PITTSBURGH (AP) _ More than 200 Roman Catholic women have organized a protest against the Pittsburgh Catholic Diocese, which has excluded them from traditional ''washing of the feet'' services on Holy Thursday.

''We don't want to fight. We want to be heard,'' Patricia Morgan, a member of Good Shepherd Church in Braddock, said Friday about Bishop Anthony J. Bevilacqua's interpretation of the liturgy.

In a directive issued last month to parish priests, Bevilacqua said women would be excluded from the service because only men were among the disciples whose feet Jesus washed at the Last Supper.

Last week, the liberal 70-member Association of Pittsburgh Priests, said its clerics probably would not comply with Bevilacqua's directive.

Although the bishop has apologized for the fuss, he refused to rescind the order. Instead, he urged priests on Friday to find a substitute for the ritual that would not exclude women.

After a meeting Friday night, the women said they rejected the suggestion that alternative gestures such as prayers, processions and hand-washing ceremonies be used to include them in the service on March 27, the Thursday before Easter.

They said they planned to protest the directive by withholding volunteer services and financial contributions from the diocese and writing protest letters to diocese officials and priests.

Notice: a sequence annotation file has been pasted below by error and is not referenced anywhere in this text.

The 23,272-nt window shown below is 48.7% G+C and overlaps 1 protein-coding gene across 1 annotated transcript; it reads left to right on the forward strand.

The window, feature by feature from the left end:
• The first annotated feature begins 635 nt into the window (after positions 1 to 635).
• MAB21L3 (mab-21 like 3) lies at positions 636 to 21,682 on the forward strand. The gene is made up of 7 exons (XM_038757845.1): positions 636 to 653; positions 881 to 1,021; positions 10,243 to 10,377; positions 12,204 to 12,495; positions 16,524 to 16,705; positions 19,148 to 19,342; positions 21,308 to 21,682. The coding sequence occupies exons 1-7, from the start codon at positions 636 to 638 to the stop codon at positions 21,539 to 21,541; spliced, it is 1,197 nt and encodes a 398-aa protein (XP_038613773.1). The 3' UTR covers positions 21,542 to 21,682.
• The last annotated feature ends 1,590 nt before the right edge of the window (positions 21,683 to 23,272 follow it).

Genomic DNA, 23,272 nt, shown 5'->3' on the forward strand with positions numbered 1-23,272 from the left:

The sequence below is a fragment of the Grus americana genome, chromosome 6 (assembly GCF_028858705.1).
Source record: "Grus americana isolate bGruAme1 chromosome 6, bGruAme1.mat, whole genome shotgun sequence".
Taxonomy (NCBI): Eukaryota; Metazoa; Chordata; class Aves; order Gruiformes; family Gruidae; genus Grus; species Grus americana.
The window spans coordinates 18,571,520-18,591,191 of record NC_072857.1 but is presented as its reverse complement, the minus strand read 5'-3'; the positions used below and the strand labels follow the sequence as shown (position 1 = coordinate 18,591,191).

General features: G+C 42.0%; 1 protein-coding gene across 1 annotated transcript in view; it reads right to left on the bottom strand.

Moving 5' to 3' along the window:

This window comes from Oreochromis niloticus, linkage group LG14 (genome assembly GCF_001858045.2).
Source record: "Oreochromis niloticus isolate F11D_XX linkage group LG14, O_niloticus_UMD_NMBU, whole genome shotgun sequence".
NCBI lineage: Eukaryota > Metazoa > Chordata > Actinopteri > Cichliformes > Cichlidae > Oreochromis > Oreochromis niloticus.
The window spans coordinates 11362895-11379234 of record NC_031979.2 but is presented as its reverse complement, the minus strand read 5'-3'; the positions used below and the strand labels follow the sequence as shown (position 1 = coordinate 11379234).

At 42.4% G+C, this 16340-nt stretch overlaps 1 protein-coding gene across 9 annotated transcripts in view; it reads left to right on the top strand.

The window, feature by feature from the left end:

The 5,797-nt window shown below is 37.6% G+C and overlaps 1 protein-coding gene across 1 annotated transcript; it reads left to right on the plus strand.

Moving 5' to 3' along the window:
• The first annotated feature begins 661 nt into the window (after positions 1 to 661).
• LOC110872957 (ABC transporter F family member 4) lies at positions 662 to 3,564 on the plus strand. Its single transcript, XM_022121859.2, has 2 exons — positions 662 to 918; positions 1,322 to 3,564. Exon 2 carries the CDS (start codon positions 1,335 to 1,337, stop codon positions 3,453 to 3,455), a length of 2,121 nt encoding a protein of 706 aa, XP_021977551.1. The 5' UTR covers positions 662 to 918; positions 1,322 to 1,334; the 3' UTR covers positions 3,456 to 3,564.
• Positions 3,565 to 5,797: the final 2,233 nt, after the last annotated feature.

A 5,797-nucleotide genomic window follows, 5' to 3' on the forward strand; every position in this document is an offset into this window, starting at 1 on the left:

The women also were considering some form of demonstration, possibly asking all Catholics in the area to wear yellow armbands until Easter.

A group will be set up to review the status of Catholic women in all areas of the church, they said.

The Rev. Warren Metzler, pastor of St. James and a member of the priests' association, said women are permitted to take part in the feet-washing ceremony in the Catholic dioceses of Greensburg, Erie and Harrisburg.

''It's been done so long in the Pittsburgh Diocese that everyone just assumed it was the right thing,'' he added. ''That's why the memo was such a shock.''

The Rev. Donald Fisher, another association member, said the bishop's alternative proposal failed to address the real issue - why women are prohibited from the ritual when the church should be trying harder to include them in its ministry.

''There needs to be a great push for openness to women and sensitivity to how much we've excluded them in the past,'' he said.